Ash 2021 – Forma takes on a second Agios drug

Now in Servier’s hands, the Agios-discovered Tibsovo could soon face competition from Forma’s olutasidenib.

The sellside generally does not expect other IDH1-targeting acute myelogenous leukaemia drugs to displace Servier’s Tibsovo, but Forma now has not one but two datasets suggesting that its rival olutasidenib might set out to do just that.

Today’s Ash presentation of a Vidaza combo adds to olutasidenib monotherapy data from Asco, and both results are at least as good as the corresponding Tibsovo numbers. “It’s hard to make these kinds of comparisons without doing a head-to-head trial,” cautions Forma’s chief executive, Frank Lee, but he says the data could make olutasidenib a “very, very compelling choice”.

If this happens Forma will have taken on Agios twice, having on Saturday unveiled Ash data backing etavopivat, a sickle cell project rivalling Agios’s mitapivat. Agios had originated Tibsovo, which is now US-approved as monotherapy for front-line and relapsed IDH1-mutant AML, but has since divested the drug to Servier to focus on non-oncology indications.

At Asco this year Forma had presented olutasidenib monotherapy data showing a 46% remission rate in relapsed IDH1-mutant AML. Tibsovo’s label cites a rate of 33% in relapsed patients; though these remission data came from a single-arm study Tibsovo was greenlit under a full approval.

Vidaza combo duel

Now the battleground is moving to combinations with Vidaza, and Servier and Forma presented duelling datasets at Ash today. Servier’s came from the controlled front-line Agile study, which in May had been halted for efficacy.

Here Tibsovo plus Vidaza beat Vidaza alone in terms of remission rate, which came in at 63% versus 19%. More importantly, there was a statistically significant overall survival benefit, with an impressive separation in survival curves translating into a 56% reduction in risk of death across any point in Agile (p=0.0005).

The Agile data are important as they might back an EU filing for Tibsovo. The drug had been knocked back in the EU, where regulators had refused to accept an application based on a single-cohort trial.

For its part Forma hopes that its combo might get additional patients into remission if these can tolerate the hypomethylating agent Vidaza, and that a combo might catch some of the co-mutations that can occur along with IDH1, which is seen in about 5-10% of AML patients.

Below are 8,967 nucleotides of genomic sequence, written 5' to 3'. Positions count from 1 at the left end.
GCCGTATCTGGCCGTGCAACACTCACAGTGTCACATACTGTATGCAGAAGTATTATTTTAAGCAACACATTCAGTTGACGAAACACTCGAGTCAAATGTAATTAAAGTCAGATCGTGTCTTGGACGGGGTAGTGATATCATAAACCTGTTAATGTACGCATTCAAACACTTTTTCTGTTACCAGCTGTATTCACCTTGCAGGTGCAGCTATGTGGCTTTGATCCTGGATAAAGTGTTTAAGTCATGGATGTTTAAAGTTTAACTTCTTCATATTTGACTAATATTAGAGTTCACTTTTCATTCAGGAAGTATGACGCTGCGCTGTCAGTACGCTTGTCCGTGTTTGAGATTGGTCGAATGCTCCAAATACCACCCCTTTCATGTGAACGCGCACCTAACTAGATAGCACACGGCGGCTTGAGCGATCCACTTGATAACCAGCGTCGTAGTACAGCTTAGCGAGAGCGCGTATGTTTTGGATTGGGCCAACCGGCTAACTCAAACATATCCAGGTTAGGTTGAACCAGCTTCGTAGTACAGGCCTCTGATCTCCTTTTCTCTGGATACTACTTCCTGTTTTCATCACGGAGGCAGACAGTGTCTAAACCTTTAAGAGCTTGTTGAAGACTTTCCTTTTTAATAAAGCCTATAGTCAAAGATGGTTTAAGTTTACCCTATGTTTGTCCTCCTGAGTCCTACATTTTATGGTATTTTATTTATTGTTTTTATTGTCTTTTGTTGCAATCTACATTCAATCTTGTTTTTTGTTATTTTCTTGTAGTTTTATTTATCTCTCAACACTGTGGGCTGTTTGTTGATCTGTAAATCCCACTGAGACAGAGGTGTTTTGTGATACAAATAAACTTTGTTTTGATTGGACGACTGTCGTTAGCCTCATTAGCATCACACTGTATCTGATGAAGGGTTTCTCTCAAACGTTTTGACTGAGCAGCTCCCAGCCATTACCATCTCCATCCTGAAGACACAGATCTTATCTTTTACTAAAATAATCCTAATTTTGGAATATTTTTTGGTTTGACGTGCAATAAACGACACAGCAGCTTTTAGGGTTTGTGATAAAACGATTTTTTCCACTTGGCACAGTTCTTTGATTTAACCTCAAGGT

Its Ash presentation included front-line as well as relapsed/refractory disease, and in the former olutasidenib showed a 64% remission rate, albeit in just 11 evaluable subjects. Perhaps more impressive is the relapsed AML cohort, where the combo put 52% of the patients into remission – including 40% of those who had already failed an IDH1 inhibitor like Tibsovo.

Still, Mr Lee said the dataset that would be used to back an initial olutasidenib filing would be the monotherapy cohort presented at Asco, and said very good progress was being made towards a US filing. However, he also said Forma needed a partner to commercialise.

While cross-trial comparisons are dangerous, the monotherapy data for olutasidenib come from a very similar population to that backing Tibsovo’s approval. “You can draw a clear conclusion that we have a better response rate and a more durable response rate,” Patrick Kelly, Forma’s chief medical officer, tells Evaluate Vantage.

Admittedly, things will be tough in the Vidaza combo setting, as Forma’s dataset is uncontrolled whereas Servier is showing a comparison for the Tibsovo combo versus Vidaza alone in Agile that demonstrates an overall survival advantage to boot.

Hitting IDH mutations: the competitor landscape
Project Target Company Status Monotherapy Vidaza combo
Idhifa (enasidenib)  IDH2 Bristol Myers Squibb (ex Celgene/Agios) US approved for r/r mIDH2 AML; EU filing for AML pulled Dec 2019 ORR 23% in r/r AML; failed to improve OS in r/r mIDH2 AML; ph2 data for mIDH2 MDS at Asco 2021 ORR 74% in 1L AML vs 36% for Vidaza (n=107, p=0.0003)
Tibsovo (ivosidenib)  IDH1 Servier (ex Agios) US approved for 1L & r/r mIDH1 AML, & 2L mIDH1 cholangio; EU filing for AML pulled Oct 2020 ORR 43% in 1L AML; ORR 33% in r/r AML ORR 63% in 1L AML vs 19% for Vidaza (n=146); mOS 24.0mth vs 7.9mth (HR=0.44, p=0.0005)
Vorasidenib IDH1 & 2 Servier (ex Agios) Ph3 in mIDH1/2 glioma Ph1 showed mPFS of 36.8mth in nonenhancing glioma, 3.6mth in enhancing glioma NA
AB-218 (DS-1001) IDH1 Anheart (ex Daiichi Sankyo) Ph2 in 1st-line mIDH1 glioma No clinical data  NA
Olutasidenib (FT-2102) IDH1 Forma Therapeutics Ph1/2 in mIDH1 AML or MDS ORR 46% in r/r AML (n=123) ORR 64% (n=11) in 1L AML; ORR 52% in r/r AML (n=52), incl ORR 40% (n=20) in r/r AML after prior IDH1
LY3410738 IDH1 Lilly (ex Loxo) Ph1 in mIDH1/2 haem & solid tumours First-in-class covalent IDH1 inhibitor; no clinical data NA
HMPL-306 IDH1 & 2 Hutchmed Ph1 in mIDH1/2 haem & solid tumours No clinical data  NA
BAY1436032 IDH1 Bayer Ph1 in mIDH1 solid tumours ORR 15% (termed disappointing, n=27), mOS 6.6mth, in AML NA
IDH305 IDH1 Novartis Likely discontinued ORR 33% (n=7) in r/r AML NA
Source: Ash, Asco, product labels & company information.

Mr Kelly pointed to a separate opportunity for olutasidenib, in IDH1-mutant glioma. Interestingly, a separate Agios-originated, Servier-owned project, vorasidenib, is in phase 3 for glioma, but this targets IDH1 as well as IDH2, a mutation olutasidenib does not hit.

In the IDH1-mutant space at least two competitors, Bayer’s BAY1436032 and Novartis’s IDH305, have fallen by the wayside after showing data that were not competitive against Tibsovo. Perhaps with this in mind Mizuho analysts recently wrote that Tibsovo might be challenged in myelodysplastic syndromes but not in AML.

Do the olutasidenib data show that Forma might actually have an AML drug on its hands? “Absolutely,” states Mr Kelly.

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